I had a few more days left in Delhi before heading back south. “Delhi Belly” illness was still in raging effect so I kept a pretty slow pace and kept it to one or two tourist sites a day along with a good amount of rest.
Delhi slum tour:
You may notice that there’s a lot of Muslim presence around. Indeed, much of the history of India has involved needing to nonviolently mix highly disparate cultures, including Muslim, British, and Chinese, among others. An entire religion (Sikhism) was even born from trying to reconcile the differences between Islam and Hinduism. Even within India, the variety of people and cultures is staggering. To use language as an example, each state has its own language, and some areas such as Chennai don’t have predominant use of either English or Hindi.
Imagine the equivalent in the US. Suppose we had English as a loose common thread, but there were also languages for Californian, Texan, Kansan, etc. Obviously there would be much greater difficulty in interstate commerce, as well as exacerbating existing political divisions. Anant describes it as being more like the European Union than the US in that it operates more as a loose cooperative of separate nations. Indeed, some within India have called for a separation of the different states into different countries.
Architecturally, this diversity means that you can see a mix of elements from different areas of the world combined in unique ways. One particularly famous example of that is…
Yup, a trip down to Agra to see the Taj Mahal was definitely in order. Originally I’d planned to do the “Golden Triangle” of Delhi, Agra, and Jaipur, but being slowed by illness I thought it wiser to stick to one daytrip.
As a final shining example of Indian bureaucracy, I originally tried to book the government tour going down from Delhi. It was dirt cheap and seemed to be pretty convenient. Then you actually try to book and find that they have steadfast requirements on:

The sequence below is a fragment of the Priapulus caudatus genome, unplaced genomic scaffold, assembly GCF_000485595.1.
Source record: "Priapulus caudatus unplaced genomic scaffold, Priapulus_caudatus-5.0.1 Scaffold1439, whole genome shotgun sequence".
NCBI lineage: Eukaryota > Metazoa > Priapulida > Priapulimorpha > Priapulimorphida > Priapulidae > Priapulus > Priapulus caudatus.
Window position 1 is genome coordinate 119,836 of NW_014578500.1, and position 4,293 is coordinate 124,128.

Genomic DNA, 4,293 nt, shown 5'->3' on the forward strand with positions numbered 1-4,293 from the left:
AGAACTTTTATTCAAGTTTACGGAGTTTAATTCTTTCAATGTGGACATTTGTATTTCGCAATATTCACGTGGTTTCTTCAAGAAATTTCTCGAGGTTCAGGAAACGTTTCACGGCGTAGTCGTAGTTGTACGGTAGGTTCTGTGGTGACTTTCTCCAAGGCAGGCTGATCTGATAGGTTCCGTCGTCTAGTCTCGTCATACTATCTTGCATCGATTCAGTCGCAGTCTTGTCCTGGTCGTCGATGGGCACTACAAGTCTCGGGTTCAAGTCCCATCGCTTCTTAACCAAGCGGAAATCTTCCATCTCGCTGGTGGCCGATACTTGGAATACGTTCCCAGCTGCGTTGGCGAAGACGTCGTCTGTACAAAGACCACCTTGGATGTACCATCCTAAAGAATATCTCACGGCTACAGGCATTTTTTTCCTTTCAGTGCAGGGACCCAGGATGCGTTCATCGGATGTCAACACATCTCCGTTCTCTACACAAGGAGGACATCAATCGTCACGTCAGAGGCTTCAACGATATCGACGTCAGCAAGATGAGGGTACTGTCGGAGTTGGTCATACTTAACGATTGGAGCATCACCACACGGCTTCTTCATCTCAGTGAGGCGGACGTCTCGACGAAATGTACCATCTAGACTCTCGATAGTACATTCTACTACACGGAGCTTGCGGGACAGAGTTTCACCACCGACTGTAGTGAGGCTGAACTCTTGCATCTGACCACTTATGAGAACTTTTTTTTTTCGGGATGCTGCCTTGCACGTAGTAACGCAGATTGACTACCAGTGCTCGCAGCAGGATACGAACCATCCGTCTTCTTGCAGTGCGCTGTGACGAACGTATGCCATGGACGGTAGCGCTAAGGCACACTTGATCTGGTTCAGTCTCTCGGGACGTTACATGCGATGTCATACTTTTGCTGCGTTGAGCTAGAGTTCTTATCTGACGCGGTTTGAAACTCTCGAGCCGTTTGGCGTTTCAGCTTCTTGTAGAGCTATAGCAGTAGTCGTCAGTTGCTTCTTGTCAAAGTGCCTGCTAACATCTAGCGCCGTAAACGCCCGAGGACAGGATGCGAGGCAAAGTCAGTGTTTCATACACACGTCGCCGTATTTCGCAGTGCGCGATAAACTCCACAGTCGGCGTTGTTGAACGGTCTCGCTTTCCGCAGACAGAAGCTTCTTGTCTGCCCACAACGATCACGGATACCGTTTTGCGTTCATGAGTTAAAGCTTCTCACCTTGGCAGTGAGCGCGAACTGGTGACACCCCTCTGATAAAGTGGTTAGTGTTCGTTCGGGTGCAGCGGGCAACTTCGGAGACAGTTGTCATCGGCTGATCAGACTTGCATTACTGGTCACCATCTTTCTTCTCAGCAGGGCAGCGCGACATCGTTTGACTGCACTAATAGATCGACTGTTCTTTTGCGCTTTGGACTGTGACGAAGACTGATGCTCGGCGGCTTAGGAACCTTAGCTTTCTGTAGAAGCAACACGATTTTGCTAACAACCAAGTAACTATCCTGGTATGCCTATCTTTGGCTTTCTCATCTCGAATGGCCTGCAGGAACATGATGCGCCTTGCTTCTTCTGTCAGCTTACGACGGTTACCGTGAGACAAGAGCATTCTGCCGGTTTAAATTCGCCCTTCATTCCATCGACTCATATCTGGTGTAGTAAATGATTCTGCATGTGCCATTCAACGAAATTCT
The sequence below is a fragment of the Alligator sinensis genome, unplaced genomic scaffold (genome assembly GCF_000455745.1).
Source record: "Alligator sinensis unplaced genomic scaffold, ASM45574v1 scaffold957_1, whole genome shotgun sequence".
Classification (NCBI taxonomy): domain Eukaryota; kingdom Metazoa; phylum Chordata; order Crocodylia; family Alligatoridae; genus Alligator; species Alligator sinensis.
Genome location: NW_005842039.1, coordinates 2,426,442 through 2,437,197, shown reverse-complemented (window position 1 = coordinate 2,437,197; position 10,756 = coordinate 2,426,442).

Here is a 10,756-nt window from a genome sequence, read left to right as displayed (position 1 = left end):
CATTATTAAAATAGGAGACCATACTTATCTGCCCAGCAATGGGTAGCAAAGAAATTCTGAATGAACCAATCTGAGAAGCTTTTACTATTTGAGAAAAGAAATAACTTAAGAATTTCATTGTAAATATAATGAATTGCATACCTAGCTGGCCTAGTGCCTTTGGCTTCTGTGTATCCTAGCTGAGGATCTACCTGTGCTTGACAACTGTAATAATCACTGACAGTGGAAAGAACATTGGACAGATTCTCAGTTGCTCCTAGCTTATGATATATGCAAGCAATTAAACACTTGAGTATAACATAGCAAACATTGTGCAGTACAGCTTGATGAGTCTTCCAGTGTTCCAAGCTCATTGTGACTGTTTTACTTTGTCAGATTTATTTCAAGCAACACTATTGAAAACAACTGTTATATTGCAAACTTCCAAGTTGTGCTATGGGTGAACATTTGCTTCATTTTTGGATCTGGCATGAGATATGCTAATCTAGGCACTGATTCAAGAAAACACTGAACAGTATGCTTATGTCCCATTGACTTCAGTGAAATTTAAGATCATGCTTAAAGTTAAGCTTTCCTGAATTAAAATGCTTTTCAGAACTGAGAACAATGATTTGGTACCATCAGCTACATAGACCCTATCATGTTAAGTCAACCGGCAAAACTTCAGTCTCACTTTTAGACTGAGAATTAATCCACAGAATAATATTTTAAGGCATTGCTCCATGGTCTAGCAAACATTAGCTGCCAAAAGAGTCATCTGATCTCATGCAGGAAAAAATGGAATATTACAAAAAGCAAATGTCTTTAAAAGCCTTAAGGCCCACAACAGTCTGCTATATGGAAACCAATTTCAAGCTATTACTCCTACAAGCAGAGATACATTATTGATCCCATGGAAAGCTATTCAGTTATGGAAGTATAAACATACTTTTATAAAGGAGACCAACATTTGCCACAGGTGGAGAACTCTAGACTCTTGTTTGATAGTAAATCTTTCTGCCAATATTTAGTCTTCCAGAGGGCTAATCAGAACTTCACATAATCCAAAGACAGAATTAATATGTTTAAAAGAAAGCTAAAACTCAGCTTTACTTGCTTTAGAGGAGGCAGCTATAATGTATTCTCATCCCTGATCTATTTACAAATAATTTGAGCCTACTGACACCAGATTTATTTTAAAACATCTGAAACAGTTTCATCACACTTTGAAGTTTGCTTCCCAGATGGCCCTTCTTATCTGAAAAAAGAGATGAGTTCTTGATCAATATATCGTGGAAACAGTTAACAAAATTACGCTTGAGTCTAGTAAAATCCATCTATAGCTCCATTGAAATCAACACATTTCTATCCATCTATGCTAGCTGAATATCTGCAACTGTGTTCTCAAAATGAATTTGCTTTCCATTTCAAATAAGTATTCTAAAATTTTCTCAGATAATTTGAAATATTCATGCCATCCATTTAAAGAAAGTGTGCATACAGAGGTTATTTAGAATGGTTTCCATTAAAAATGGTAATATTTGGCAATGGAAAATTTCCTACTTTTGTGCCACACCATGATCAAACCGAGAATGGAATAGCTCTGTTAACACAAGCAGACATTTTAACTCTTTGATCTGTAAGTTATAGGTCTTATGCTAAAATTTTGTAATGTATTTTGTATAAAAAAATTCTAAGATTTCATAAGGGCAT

-An Indian contact number (my phone is American?)
-Address verification on the credit card required a valid zip code… only it had to be in Indian zip code format. Whereupon you take a stab in the dark and hope that Mastercard understands what 060613 is supposed to mean.
-A photocopy of the credit card you used to make the purchase, because making you show the card itself would be too simple
-A photocopy of your passport
-A photocopy of your visa
-A printout of your receipt
-A phone call confirmation 24 hours in advance of the trip departing.
You should probably know that stupid rules really, and I mean really, piss me off. I ended up declaring it a lost cause and booking a separate trip with a personal driver. 4x the cost, but a small price to pay for my sanity.
Anyhow, end of rant and back to pretty pictures.
After 8 days of symptoms despite the best efforts of American medicine, I decided to give in and hit the hospital. For some reason, they decided on this aspect of the economy to make impossibly easy. I showed up looking confused where to go so I got waived into another room where… a doctor showed up and started giving treatments on the spot. No paperwork, no insurance info, just straight to business. They ended up hooking me up to an IV for some fluids and meds for a couple hours, and then discharging me at the whopping cost of $22. And what do you know, no symptoms to speak of after that day.
After leaving the hospital, I was rather in need of some comfort food upon discharge, so I hit the biggest American chain around. Never realized that a TGI Friday’s chicken sandwich could be so thoroughly delicious in the right circumstances. Refreshing.
It was interesting reflecting at the end of that day. On the one hand, it felt like a thoroughly lazy waste of a day. I had slept in until mid-afternoon, managed to do one thing all day, and hadn’t left the neighborhood. On the one hand, an absolute lost cause, and my host family continued to chastise me for not getting to enough of the tourist attractions (“enough” by their standards apparently being a picture in front of every building in Delhi). On the other hand, how often do you try out another country’s health care system? Serious cultural experience there.
Ah, the joys of travel.